As the federation movement gained momentum, few questioned the efficacy of our communal handiwork, the assumption being that we were reaping substantial benefits and saving money. In fact, our pride was shared by outsiders who admired the range and quality of services provided by Jewish agencies and our fundraising success.

When the federation world made its move to incorporate the United Jewish Appeal into its ambit, the naysayers were relatively few and they were easily subdued. We were in a state of euphoria and each year the celebratory tone was highlighted by a multi-million dollar extravaganza known as the General Assembly, it being a gathering of 3,000 pseudo machers, functionaries and assorted hangers-on in the federation world.

The federation world was being undermined by powerful forces that it could not counteract. Governmental programs, especially those launched by the Great Society, provided funding opportunities that dwarfed federation subventions. These opportunities were usually accompanied by regulations mandating services irrespective of religious affiliation, this at a time when a new sense of ethnicity in Jewish life was pressuring federations to go in the opposite direction. Then came the extraordinary expansion of private Jewish wealth which has resulted in an impressive roster of well-endowed family philanthropies that are committed to Jewish causes but which go it alone.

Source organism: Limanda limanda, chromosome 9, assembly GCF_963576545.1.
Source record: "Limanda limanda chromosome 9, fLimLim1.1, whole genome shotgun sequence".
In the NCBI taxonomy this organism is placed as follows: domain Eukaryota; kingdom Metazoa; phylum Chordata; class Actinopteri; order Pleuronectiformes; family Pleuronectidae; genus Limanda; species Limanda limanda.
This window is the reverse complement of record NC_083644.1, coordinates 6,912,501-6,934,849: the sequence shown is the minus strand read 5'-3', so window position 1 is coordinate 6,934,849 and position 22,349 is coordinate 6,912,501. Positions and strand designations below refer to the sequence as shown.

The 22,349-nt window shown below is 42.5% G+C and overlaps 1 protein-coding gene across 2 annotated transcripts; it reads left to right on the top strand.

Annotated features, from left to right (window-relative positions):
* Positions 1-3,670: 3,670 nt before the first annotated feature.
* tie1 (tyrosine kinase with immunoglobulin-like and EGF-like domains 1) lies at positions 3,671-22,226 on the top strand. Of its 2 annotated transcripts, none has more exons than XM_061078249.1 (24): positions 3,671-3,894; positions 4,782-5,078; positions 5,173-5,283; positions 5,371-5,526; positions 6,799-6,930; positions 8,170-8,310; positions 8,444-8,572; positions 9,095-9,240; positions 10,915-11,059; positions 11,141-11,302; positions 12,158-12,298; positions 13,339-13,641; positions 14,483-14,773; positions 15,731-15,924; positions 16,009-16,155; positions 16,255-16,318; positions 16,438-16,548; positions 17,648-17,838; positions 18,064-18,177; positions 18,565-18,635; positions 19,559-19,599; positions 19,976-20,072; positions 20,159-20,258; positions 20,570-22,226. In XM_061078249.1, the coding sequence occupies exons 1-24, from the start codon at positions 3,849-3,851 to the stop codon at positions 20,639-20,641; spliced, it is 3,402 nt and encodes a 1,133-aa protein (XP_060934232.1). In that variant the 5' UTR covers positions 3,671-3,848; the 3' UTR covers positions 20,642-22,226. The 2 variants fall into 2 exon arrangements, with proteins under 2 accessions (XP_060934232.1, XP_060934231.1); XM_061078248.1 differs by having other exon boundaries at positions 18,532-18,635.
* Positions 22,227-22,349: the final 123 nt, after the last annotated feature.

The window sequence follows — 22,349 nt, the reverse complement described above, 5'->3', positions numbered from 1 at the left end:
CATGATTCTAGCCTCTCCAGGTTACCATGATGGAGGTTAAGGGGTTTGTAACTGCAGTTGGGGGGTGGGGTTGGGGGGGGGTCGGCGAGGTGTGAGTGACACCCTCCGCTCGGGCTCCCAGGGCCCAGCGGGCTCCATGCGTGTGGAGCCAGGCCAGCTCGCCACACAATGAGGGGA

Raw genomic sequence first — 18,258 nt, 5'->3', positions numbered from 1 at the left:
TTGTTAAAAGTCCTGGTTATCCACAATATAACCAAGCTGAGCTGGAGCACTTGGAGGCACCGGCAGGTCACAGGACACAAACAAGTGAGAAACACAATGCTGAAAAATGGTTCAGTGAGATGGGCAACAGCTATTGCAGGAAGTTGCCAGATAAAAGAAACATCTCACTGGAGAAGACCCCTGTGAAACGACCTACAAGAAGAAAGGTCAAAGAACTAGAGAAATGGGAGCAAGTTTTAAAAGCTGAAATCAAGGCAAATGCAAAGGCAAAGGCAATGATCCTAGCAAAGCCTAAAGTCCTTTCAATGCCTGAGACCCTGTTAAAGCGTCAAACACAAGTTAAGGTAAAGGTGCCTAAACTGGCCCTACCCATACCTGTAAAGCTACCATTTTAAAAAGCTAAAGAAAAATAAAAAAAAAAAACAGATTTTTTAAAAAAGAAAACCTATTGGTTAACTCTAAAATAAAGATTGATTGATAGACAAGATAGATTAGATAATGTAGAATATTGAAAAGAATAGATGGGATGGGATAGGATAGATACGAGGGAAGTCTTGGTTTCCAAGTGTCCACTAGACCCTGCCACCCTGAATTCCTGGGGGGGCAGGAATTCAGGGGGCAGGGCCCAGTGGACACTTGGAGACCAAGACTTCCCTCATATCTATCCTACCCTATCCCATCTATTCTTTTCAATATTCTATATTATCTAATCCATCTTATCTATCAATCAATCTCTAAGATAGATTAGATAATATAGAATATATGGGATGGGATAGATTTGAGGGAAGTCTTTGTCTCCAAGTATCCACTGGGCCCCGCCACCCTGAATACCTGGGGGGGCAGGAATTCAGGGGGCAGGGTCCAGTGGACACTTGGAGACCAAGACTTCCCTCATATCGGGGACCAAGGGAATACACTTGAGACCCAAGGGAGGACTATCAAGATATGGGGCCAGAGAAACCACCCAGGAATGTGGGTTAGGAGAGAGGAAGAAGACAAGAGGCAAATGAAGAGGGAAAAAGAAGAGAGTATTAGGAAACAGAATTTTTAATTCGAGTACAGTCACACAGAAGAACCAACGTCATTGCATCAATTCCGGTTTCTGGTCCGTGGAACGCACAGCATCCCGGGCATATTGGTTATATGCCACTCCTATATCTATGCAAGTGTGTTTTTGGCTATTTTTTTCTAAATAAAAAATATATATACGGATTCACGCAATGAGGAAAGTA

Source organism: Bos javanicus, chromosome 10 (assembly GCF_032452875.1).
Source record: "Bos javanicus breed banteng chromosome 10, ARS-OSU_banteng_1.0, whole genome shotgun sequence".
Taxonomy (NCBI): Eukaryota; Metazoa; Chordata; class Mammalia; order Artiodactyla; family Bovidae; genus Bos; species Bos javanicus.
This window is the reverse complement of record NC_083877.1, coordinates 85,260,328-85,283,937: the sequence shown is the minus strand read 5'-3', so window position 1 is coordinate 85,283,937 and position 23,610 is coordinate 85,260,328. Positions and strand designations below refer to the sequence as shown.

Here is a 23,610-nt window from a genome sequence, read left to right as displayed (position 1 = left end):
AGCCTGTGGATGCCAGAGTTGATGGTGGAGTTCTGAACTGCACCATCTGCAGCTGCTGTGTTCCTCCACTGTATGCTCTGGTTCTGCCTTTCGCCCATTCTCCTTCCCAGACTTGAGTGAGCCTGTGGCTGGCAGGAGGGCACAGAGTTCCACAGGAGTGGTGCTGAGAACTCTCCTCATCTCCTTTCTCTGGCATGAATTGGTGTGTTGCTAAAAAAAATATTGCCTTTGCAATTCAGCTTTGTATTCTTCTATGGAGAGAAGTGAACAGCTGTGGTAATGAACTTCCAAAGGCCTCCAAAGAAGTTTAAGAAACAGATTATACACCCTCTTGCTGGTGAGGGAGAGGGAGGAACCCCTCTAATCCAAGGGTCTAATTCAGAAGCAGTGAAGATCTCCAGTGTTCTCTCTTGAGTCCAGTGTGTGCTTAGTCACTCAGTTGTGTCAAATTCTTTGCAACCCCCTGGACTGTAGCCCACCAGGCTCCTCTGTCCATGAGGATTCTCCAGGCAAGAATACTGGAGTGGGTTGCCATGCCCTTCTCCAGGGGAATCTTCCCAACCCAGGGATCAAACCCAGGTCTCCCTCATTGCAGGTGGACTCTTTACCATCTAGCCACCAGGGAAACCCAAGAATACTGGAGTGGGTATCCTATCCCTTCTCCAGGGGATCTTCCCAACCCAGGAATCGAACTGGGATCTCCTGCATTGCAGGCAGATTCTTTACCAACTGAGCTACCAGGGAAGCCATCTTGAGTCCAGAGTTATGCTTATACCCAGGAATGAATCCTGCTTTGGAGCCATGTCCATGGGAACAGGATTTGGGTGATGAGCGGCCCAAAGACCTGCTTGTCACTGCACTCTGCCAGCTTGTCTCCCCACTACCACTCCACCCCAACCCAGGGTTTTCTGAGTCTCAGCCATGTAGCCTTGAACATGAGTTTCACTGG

Functionally, federations were de-federating. Hospitals recognized that they could do far better on their own and while they did not disaffiliate, their relationship with federations is without substance or meaning. Much the same is true, to one extent or another, of many Jewish social service agencies. In reality, federations have little left to coordinate. The concept that led to their creation has dissipated, but the expensive organizational shell that was formed to house the concept remains in business.

Far more than the cost or waste, federations – and especially UJF – are tired organizations. Instead of encouraging creativity they stifle it. The emphasis is on the bureaucratic, on endless rounds of meetings, task forces and commissions, reports that few people read and have zero impact, press releases that exalt and exaggerate the mundane and conferences and conventions, which provide federationniks the opportunity to run into familiar faces. I guess that maintaining these trivial pursuits passes for Jewish continuity within the Jewish establishment.